Losing weight, getting fit, sporting a six pack, all these seem to be the new and popular catchphrases of a generation, suddenly awakened to the reality of health and fitness.
But most people have been wrongly sold the ultimate dream of weight loss in the guise of good health. In order to be healthy and fit, one need not necessarily lose weight. One might lose fat and gain lean muscle and still hover around the same weight [remember muscles are not weightless ;)]. The internet today is bombarding us with article after article proposing one or the other new fad in helping you lose weight (many times without even lifting a finger!). And it is sad to see the gullible public buying into it and making weight loss, as against good health, their number one priority.
Don’t aim for weight loss! Aspire for good health, agility and strength instead. If you choose the latter, your weight will pretty much take care of itself.
Many times the obsession over weight, leads people to do one or many of the following:
- Sudden and drastic changes to their eating routine
- Eliminating entire groups of food
- Skipping meals
- Not having a clear exercise plan
- Treating it as a short term assignment, instead of a long term lifestyle change.
The important thing that most people miss out is that:
- Fail to distinguish between dietary fat and accumulated body fat. Dietary fat is good and is actually necessary for your body to function normally. Accumulated body fat is usually the result of erratic/unhealthy eating habits and should be burned off through physical activity.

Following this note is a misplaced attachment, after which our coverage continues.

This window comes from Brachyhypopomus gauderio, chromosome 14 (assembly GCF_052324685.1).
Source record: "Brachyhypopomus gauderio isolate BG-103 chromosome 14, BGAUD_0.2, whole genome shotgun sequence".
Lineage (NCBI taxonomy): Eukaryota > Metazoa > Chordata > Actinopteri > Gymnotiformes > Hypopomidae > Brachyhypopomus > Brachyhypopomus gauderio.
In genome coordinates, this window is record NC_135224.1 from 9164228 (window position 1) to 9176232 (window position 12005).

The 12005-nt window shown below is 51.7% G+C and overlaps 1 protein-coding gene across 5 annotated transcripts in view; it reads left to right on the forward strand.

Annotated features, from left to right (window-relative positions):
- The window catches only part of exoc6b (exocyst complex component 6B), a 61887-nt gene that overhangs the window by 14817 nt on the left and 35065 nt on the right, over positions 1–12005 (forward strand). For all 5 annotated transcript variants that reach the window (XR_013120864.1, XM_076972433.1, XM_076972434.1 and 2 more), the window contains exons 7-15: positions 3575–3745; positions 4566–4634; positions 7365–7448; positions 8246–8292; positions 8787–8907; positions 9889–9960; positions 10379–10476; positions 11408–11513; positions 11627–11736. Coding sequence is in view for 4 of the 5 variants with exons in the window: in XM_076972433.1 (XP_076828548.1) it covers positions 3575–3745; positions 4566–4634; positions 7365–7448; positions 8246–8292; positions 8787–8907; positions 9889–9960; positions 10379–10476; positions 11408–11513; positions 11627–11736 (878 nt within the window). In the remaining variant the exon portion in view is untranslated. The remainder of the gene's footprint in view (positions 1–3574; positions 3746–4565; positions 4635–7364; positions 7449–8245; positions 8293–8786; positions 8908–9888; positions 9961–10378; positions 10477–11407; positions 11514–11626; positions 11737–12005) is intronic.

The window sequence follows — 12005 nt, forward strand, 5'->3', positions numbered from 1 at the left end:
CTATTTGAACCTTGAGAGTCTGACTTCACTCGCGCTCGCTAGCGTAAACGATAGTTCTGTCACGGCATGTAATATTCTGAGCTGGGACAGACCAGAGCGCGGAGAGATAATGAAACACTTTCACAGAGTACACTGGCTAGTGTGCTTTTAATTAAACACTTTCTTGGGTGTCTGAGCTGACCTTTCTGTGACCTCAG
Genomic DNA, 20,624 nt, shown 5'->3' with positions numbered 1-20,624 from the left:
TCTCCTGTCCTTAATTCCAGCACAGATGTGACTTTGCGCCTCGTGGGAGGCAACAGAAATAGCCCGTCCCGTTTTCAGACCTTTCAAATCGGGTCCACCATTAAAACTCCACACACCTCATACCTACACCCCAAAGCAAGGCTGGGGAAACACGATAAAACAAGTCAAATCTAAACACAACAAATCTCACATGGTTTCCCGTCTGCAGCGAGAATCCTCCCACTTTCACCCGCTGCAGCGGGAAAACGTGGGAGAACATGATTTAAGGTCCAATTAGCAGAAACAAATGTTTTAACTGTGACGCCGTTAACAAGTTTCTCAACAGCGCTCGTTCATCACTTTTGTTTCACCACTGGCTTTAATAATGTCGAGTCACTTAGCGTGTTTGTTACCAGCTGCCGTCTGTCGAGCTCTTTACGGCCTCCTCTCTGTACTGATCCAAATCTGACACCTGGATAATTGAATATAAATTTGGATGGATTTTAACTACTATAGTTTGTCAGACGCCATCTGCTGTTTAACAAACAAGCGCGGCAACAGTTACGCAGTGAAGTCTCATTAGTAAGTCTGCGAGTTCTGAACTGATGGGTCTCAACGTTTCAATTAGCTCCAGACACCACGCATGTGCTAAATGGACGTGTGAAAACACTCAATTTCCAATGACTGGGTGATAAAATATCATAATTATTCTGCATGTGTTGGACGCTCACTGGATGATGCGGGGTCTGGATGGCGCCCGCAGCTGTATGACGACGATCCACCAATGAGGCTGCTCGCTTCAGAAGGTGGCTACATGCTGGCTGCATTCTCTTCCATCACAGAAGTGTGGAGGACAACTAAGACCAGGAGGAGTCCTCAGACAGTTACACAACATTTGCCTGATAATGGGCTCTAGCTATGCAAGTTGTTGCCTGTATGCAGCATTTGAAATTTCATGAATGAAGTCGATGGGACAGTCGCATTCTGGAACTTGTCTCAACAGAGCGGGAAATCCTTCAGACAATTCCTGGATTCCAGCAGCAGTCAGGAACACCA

- Weight lost due to drastic diet changes usually comes back, as soon as you return to your usual eating habits.
- Losing fat and gaining muscle must be a combination of good diet coupled with adequate physical exercise (the magic pill does not exist).
- Getting fit and in better shape need not necessarily translate in to drastic reduction in one’s weight.
If one decides to embrace fitness as a long term lifestyle change, then one can maintain a healthy weight and by physically active and fit. Some of these pointers should be of help.
- Practice portion control –
- Include some for of daily physical activity –
- Do not eliminate entire groups of food (unless you’re actually allergic to something)
- Let strength training into your life. No every person who picks up a dumbbell ends up being a bodybuilder. But there are numerous benefits of indulging in moderate to heavy strength training 3-5 times a week for at least 20-30 minutes. Try it. It’s amazing.
Remember just like your body is unique and one a million, the plan that will work for you is also exactly that – One in a million. So don’t give up too soon. Make an effort to observe what works for your body. Once you start paying attention, you’ll stumble upon the perfect exercise and food habit (I really don’t like the word diet) that’ll eventually become your lifestyle.
I would be glad to hear your thoughts on this, in the comments section.